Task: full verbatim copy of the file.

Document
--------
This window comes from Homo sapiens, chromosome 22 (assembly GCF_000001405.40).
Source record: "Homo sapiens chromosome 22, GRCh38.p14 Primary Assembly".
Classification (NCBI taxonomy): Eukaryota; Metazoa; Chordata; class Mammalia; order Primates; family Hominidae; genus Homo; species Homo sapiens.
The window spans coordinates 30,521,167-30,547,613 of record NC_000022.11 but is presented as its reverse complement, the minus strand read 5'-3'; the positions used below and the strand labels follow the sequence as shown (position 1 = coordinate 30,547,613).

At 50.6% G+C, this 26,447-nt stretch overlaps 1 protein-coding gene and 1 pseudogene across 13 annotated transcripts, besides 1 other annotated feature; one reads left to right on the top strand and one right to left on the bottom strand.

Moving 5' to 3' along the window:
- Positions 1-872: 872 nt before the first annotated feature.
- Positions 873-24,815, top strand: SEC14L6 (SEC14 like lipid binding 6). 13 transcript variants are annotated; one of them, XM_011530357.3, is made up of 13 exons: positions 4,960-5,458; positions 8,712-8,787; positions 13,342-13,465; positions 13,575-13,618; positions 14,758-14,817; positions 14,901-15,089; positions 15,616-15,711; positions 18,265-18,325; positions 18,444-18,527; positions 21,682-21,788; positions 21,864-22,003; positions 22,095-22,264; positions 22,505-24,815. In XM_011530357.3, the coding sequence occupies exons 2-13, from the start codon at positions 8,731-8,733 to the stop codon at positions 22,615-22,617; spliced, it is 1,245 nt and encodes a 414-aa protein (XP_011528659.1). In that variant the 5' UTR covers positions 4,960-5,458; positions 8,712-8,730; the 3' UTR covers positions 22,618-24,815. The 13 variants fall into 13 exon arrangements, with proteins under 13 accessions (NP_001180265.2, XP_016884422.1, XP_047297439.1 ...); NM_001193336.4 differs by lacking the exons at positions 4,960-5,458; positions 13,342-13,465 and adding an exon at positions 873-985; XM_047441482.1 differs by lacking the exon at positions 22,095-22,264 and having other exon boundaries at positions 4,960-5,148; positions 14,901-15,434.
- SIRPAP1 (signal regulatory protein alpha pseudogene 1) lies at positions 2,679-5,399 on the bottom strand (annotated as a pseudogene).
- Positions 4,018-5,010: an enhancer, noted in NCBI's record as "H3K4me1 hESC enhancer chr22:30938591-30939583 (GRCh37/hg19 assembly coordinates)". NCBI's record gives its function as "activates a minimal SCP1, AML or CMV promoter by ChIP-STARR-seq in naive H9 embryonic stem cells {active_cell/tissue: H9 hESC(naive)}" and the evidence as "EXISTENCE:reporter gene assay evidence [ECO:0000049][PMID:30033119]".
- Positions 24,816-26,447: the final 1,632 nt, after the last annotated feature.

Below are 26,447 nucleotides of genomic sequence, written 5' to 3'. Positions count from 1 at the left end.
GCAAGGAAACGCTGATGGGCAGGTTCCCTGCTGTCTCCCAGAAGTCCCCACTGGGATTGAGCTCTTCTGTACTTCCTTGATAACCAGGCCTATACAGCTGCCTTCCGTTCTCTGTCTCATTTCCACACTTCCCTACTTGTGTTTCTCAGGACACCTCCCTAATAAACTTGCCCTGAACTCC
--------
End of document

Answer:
This window comes from Homo sapiens, chromosome 22 (assembly GCF_000001405.40).
Source record: "Homo sapiens chromosome 22, GRCh38.p14 Primary Assembly".
Classification (NCBI taxonomy): Eukaryota; Metazoa; Chordata; class Mammalia; order Primates; family Hominidae; genus Homo; species Homo sapiens.
The window spans coordinates 30,521,167-30,547,613 of record NC_000022.11 but is presented as its reverse complement, the minus strand read 5'-3'; the positions used below and the strand labels follow the sequence as shown (position 1 = coordinate 30,547,613).

At 50.6% G+C, this 26,447-nt stretch overlaps 1 protein-coding gene and 1 pseudogene across 13 annotated transcripts, besides 1 other annotated feature; one reads left to right on the top strand and one right to left on the bottom strand.

Moving 5' to 3' along the window:
- Positions 1-872: 872 nt before the first annotated feature.
- Positions 873-24,815, top strand: SEC14L6 (SEC14 like lipid binding 6). 13 transcript variants are annotated; one of them, XM_011530357.3, is made up of 13 exons: positions 4,960-5,458; positions 8,712-8,787; positions 13,342-13,465; positions 13,575-13,618; positions 14,758-14,817; positions 14,901-15,089; positions 15,616-15,711; positions 18,265-18,325; positions 18,444-18,527; positions 21,682-21,788; positions 21,864-22,003; positions 22,095-22,264; positions 22,505-24,815. In XM_011530357.3, the coding sequence occupies exons 2-13, from the start codon at positions 8,731-8,733 to the stop codon at positions 22,615-22,617; spliced, it is 1,245 nt and encodes a 414-aa protein (XP_011528659.1). In that variant the 5' UTR covers positions 4,960-5,458; positions 8,712-8,730; the 3' UTR covers positions 22,618-24,815. The 13 variants fall into 13 exon arrangements, with proteins under 13 accessions (NP_001180265.2, XP_016884422.1, XP_047297439.1 ...); NM_001193336.4 differs by lacking the exons at positions 4,960-5,458; positions 13,342-13,465 and adding an exon at positions 873-985; XM_047441482.1 differs by lacking the exon at positions 22,095-22,264 and having other exon boundaries at positions 4,960-5,148; positions 14,901-15,434.
- SIRPAP1 (signal regulatory protein alpha pseudogene 1) lies at positions 2,679-5,399 on the bottom strand (annotated as a pseudogene).
- Positions 4,018-5,010: an enhancer, noted in NCBI's record as "H3K4me1 hESC enhancer chr22:30938591-30939583 (GRCh37/hg19 assembly coordinates)". NCBI's record gives its function as "activates a minimal SCP1, AML or CMV promoter by ChIP-STARR-seq in naive H9 embryonic stem cells {active_cell/tissue: H9 hESC(naive)}" and the evidence as "EXISTENCE:reporter gene assay evidence [ECO:0000049][PMID:30033119]".
- Positions 24,816-26,447: the final 1,632 nt, after the last annotated feature.

Below are 26,447 nucleotides of genomic sequence, written 5' to 3'. Positions count from 1 at the left end.
GCAAGGAAACGCTGATGGGCAGGTTCCCTGCTGTCTCCCAGAAGTCCCCACTGGGATTGAGCTCTTCTGTACTTCCTTGATAACCAGGCCTATACAGCTGCCTTCCGTTCTCTGTCTCATTTCCACACTTCCCTACTTGTGTTTCTCAGGACACCTCCCTAATAAACTTGCCCTGAACTCC